Server maker Sun Microsystems still has a very healthy and growing business selling specialised AdvancedTCA form factor blade servers to telecommunications companies, network equipment providers, and other service providers. These customers have to balance wanting to be on the cutting edge of networking technology against their need to deploy large numbers of ruggedised, often DC-powered, servers for very long duty cycles. Which is why Sun's Netra servers are still popular among service providers and are providing Sun both sales and profits despite the intense competition from other sellers of ACTA and non-ACTA boxes.
The ACTA standard is one that the telecom and service provider industry established before commercial blade servers really took off, and had the industry shifted to telecom-style blades, which allow mixing and matching of components from different server and peripheral providers within the ACTA chassis, the ecosystem for commercial blade servers would be richer today and not dominated by two vendors - IBM and Hewlett-Packard - with two wannabees - Sun and Dell - none of whom make machinery that is compatible with each other. But because commercial customers do not insist on standard shapes and interfaces for blade servers, they are subject to vendor lock-in. Not so for those companies that use ACTA blades.
There is some pressure, but there are so few providers and a relatively small base of customers, which tends to make prices higher than they might otherwise be.
Sun this week announced a new ACTA blade server chassis, the Netra CT 900, that has a 10 Gigibit Ethernet backplane for the blades and similarly fast links to networks. With the faster processors Sun is deploying in new Sparc T2 and Opteron blades and the integrated packet pre-processing, cryptography, and 10GE ports in the T2 chips, telcos, service providers, and NEPs can now consolidate some of the custom built networking gear (often coded in assembly language) back into the server blades and use plain old C and C++ to access integrated features on the chip. "This is a really big deal," explains Mark Butler, director of the Netra systems product line at Sun's Systems Group. So is standardising on Sun's Solaris operating system, LDom logical domain partitions on the T2s, and using tools created specifically for communications customers, which Sun is packaging up as the Unified Network Platform.
The Netra CT 900 chassis is a 12U rack-mounted chassis that sports up to 14 vertical server blades with both front and read access to the blades. The box is NEBS 3 certified and has two Gigabit Ethernet blade switches with four channels per blade. It comes with three hot swap fans and redundant power, all of which is crammed into a chassis that is only 19 inches deep. The chassis uses a 10 Gigabit Ethernet switch card, which provides over 4,5 terabits/sec of system bandwidth between the blades.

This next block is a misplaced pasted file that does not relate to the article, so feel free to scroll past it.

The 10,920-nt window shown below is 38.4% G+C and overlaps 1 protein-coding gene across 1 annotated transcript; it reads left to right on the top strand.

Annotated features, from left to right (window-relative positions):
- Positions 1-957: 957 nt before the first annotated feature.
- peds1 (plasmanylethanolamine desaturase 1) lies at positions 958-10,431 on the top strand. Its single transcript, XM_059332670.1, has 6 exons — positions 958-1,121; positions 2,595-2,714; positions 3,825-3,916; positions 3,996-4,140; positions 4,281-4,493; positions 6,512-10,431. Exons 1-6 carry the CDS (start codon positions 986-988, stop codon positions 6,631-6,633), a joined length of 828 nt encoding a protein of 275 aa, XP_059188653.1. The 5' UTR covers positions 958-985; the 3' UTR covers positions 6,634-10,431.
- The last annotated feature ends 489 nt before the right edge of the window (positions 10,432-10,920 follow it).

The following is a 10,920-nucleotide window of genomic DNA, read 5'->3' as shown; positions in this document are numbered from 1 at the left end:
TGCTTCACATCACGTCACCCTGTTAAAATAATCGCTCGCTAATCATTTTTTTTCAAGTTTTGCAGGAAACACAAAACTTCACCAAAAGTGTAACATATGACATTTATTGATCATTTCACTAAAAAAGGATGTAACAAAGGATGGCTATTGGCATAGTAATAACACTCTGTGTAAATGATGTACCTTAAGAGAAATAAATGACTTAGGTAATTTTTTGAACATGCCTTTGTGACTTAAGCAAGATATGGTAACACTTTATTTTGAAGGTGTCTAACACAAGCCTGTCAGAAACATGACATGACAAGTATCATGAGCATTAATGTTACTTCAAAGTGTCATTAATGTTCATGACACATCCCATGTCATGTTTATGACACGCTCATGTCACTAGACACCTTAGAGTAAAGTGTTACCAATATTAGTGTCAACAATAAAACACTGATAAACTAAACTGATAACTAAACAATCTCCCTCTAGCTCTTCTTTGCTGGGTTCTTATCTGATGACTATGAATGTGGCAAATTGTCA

Two different blades are designed to take advantage of the 10 Gigabit Ethernet backplane. The first is the Netra CP3260 blade, which is based on the eight-core, 64-thread Sparc T2 processor, code-named 'Niagara-2' and roughly doubling the performance of the T1 processor that is also available in Netra blades. The CP3260 ACTA blade uses 1,2 GHz T2 chips with either six or eight cores activated and offers from 8 GB to 32 GB of FD-DIMM main memory.
The blade comes with redundant 64 MB flash memories and has optional 8 GB or 16 GB CompactFlash memory for those who want to stay away from disks. The base configuration of this blade will be around $11 500, says Butler. The other blade, the CP3220, is based on a very similar design, but it swaps out the single T2 chip for a single dual-core 2.4 GHz Rev F 'Santa Rosa' Opteron 1000 series processor. When Advanced Micro Devices gets the 'Budapest' single-socket variants of its quad-core 'Barcelona' processors to market in the first quarter of 2008, these quad-core chips will also be available in the CP3220 blade. Butler says that the CP3220 will cost around $6500 in an entry configuration.
This might sound a bit pricey compared to commercial blades that do not adhere to the ACTA standard, but when you amortise it over a decade, it is not so bad. And considering the thermal advantages of these new chips, the increased performance compared to prior generations of UltraSparc processors, and the integrated functionality in the T2 chips, Sun thinks it is offering service providers a pretty good deal.
Sun's customers obviously agree. In Sun's fiscal 2007 year, which ended in June, Netra server sales rose by 38%, far outpacing Sun's overall server revenue growth, which has been a tad anemic. Butler says that unit volumes have been rising for a few years, but more recently, revenues growth was rising faster than shipment growth.
But in the past few quarters, shipments have picked up again.
Butler says that the Netra line has had six consecutive quarters of double-digit revenue growth, in fact. And the integration of new functionality back into the blades is going to help Sun drive more sales. As an example, if a NEP wants to turn a blade into a security gateway, they might spend $18 000 to do that on a Netra CP3260 blade; but buying an external security gateway that can handle the kinds of line speeds at telco and service provider firms can cost $100 000 or more. This is a lot of savings, even if a Netra CT 900 chassis with a single blade might run $40 000.
The ante is large, but so are the savings as functions are pulled out of the network and back into the blade servers.